As of now, what trends do you see in the games people choose to play? Are there certain genres that people seem to prefer? Do you think this will change over time?

The mobile gaming market is still young and users seem to be a mix of "impulse" and "early adopters". The type of games that are popular on phones is quite similar to other areas of the game industry, with platform games and shoot ?em ups amongst the most popular right now. Users also seem to favour games with a well-known brand, and mobile versions of console or PC games are quite common. Having said that, consumers are also very good at identifying high quality games, so there is no chance for us developers to get complacent!

As the technology behind the games gets better there will be new ways of playing games, but I think there are only so many basic game types, from platformers to racing games.

It could be hard to estimate, but how long do you think it would take for an average hobby programmer to learn J2ME and learn enough to actually make something fun? Do you have any tips or recommended books?

The good thing with developing for J2ME is that all the tools you need are free, and for those that have programmed for other flavours of Java before, there are more similarities than differences. It is important to understand the limitations of the target device both in terms of speed and available memory before you dive into a new game project, and looking at what other developers have done is a good source of inspiration and techniques.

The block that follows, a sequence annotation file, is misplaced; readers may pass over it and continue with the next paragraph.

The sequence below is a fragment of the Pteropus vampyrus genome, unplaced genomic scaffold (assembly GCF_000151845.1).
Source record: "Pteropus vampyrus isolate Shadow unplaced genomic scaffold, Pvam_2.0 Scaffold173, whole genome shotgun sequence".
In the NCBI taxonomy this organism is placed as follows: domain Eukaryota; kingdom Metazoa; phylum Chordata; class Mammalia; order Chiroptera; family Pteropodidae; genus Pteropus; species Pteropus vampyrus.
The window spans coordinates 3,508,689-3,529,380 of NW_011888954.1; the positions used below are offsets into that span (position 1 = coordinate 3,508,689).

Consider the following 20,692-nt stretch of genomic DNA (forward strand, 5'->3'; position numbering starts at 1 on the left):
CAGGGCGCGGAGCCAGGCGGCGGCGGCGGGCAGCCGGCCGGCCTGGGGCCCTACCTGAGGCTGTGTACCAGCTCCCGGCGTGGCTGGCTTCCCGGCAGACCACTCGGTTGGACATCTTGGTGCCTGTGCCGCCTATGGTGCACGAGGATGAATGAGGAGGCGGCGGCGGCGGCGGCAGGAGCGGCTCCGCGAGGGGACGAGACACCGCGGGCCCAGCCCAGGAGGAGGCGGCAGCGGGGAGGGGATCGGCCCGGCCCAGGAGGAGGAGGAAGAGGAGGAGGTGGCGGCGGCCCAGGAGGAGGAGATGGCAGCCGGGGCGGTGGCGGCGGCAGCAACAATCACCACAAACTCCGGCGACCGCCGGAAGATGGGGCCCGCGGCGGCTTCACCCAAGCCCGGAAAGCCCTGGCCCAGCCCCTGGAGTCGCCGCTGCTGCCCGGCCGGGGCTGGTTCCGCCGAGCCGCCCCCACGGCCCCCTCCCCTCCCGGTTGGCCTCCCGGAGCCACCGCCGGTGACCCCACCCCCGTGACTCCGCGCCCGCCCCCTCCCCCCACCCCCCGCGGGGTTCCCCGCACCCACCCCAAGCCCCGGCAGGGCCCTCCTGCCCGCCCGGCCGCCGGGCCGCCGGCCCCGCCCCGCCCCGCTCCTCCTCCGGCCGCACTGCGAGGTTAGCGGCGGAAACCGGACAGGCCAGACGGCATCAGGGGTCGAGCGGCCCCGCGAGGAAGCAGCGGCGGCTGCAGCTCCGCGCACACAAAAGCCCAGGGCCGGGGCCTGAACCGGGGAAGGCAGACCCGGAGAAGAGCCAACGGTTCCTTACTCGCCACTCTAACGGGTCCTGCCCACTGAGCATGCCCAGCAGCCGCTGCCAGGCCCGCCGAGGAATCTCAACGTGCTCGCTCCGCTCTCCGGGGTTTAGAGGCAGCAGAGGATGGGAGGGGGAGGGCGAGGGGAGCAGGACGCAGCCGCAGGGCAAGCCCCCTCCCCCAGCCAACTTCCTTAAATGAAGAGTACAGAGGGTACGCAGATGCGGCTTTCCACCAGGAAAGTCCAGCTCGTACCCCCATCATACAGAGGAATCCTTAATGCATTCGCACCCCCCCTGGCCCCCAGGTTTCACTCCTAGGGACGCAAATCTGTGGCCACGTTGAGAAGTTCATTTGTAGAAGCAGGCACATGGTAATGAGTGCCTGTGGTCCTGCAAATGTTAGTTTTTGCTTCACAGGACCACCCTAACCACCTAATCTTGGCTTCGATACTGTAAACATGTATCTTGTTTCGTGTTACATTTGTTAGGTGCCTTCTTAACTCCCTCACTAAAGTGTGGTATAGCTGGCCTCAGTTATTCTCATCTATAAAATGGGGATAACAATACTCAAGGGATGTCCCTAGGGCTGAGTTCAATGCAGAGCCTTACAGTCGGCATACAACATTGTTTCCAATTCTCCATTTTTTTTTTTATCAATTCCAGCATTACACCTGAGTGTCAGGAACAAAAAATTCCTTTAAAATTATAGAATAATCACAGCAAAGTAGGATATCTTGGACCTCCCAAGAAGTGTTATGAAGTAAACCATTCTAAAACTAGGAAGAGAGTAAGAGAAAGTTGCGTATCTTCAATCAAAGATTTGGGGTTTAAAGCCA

The tools provided from Sun Microsystems are very user friendly and will get you up and running quickly, and browsing through the provided demo games also gives a good introduction on how to get started.

There are many online resources related to J2ME and J2ME programming, see below for a quick list: - Sun's J2ME website - a huge repository of MIDlets and the chance to make your game publicly available - nice resource with mixed info on J2mE - Mobile game review site, see what games are around and how they rate - excellent collection of commercial games - a good resource for J2ME related news, tutorials and articles - IGN's wireless gaming section - list of devices and device specs - Another detailed list of Java devices - easy to use publicly available fixed point library for J2ME - Nokia's developer site, lots of news, tools and developer forums - Motorola's developer site - Sun's KVM mailing list

Is there anything else you'd like to add?

Get ready for a mobile gaming revolution!